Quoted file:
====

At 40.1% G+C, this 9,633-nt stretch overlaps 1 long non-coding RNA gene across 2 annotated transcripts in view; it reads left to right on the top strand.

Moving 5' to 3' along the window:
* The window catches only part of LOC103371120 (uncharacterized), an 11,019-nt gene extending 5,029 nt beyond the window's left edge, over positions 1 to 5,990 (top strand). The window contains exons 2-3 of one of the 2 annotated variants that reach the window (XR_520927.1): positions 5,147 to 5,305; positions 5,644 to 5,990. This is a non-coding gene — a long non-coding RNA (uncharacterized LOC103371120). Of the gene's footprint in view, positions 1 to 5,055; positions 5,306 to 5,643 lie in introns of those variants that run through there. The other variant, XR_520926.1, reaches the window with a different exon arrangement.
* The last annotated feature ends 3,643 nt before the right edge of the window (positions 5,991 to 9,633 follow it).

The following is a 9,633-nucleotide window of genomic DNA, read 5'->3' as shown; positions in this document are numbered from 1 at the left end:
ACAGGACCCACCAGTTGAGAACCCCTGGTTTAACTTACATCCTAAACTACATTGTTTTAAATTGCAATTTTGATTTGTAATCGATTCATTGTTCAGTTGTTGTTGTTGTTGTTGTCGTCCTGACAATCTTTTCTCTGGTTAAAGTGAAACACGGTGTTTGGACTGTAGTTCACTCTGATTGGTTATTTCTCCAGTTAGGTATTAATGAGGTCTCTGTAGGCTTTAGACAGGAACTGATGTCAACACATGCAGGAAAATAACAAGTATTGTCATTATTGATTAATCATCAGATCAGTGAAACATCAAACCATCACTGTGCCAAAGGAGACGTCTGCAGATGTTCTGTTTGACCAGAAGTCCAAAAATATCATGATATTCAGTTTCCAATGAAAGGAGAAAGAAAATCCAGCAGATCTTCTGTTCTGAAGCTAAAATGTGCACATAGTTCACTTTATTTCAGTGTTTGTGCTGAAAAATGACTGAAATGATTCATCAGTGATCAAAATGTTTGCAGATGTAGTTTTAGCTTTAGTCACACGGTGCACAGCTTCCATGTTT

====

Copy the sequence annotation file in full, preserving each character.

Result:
At 40.1% G+C, this 9,633-nt stretch overlaps 1 long non-coding RNA gene across 2 annotated transcripts in view; it reads left to right on the top strand.

Moving 5' to 3' along the window:
* The window catches only part of LOC103371120 (uncharacterized), an 11,019-nt gene extending 5,029 nt beyond the window's left edge, over positions 1 to 5,990 (top strand). The window contains exons 2-3 of one of the 2 annotated variants that reach the window (XR_520927.1): positions 5,147 to 5,305; positions 5,644 to 5,990. This is a non-coding gene — a long non-coding RNA (uncharacterized LOC103371120). Of the gene's footprint in view, positions 1 to 5,055; positions 5,306 to 5,643 lie in introns of those variants that run through there. The other variant, XR_520926.1, reaches the window with a different exon arrangement.
* The last annotated feature ends 3,643 nt before the right edge of the window (positions 5,991 to 9,633 follow it).

The following is a 9,633-nucleotide window of genomic DNA, read 5'->3' as shown; positions in this document are numbered from 1 at the left end:
ACAGGACCCACCAGTTGAGAACCCCTGGTTTAACTTACATCCTAAACTACATTGTTTTAAATTGCAATTTTGATTTGTAATCGATTCATTGTTCAGTTGTTGTTGTTGTTGTTGTCGTCCTGACAATCTTTTCTCTGGTTAAAGTGAAACACGGTGTTTGGACTGTAGTTCACTCTGATTGGTTATTTCTCCAGTTAGGTATTAATGAGGTCTCTGTAGGCTTTAGACAGGAACTGATGTCAACACATGCAGGAAAATAACAAGTATTGTCATTATTGATTAATCATCAGATCAGTGAAACATCAAACCATCACTGTGCCAAAGGAGACGTCTGCAGATGTTCTGTTTGACCAGAAGTCCAAAAATATCATGATATTCAGTTTCCAATGAAAGGAGAAAGAAAATCCAGCAGATCTTCTGTTCTGAAGCTAAAATGTGCACATAGTTCACTTTATTTCAGTGTTTGTGCTGAAAAATGACTGAAATGATTCATCAGTGATCAAAATGTTTGCAGATGTAGTTTTAGCTTTAGTCACACGGTGCACAGCTTCCATGTTT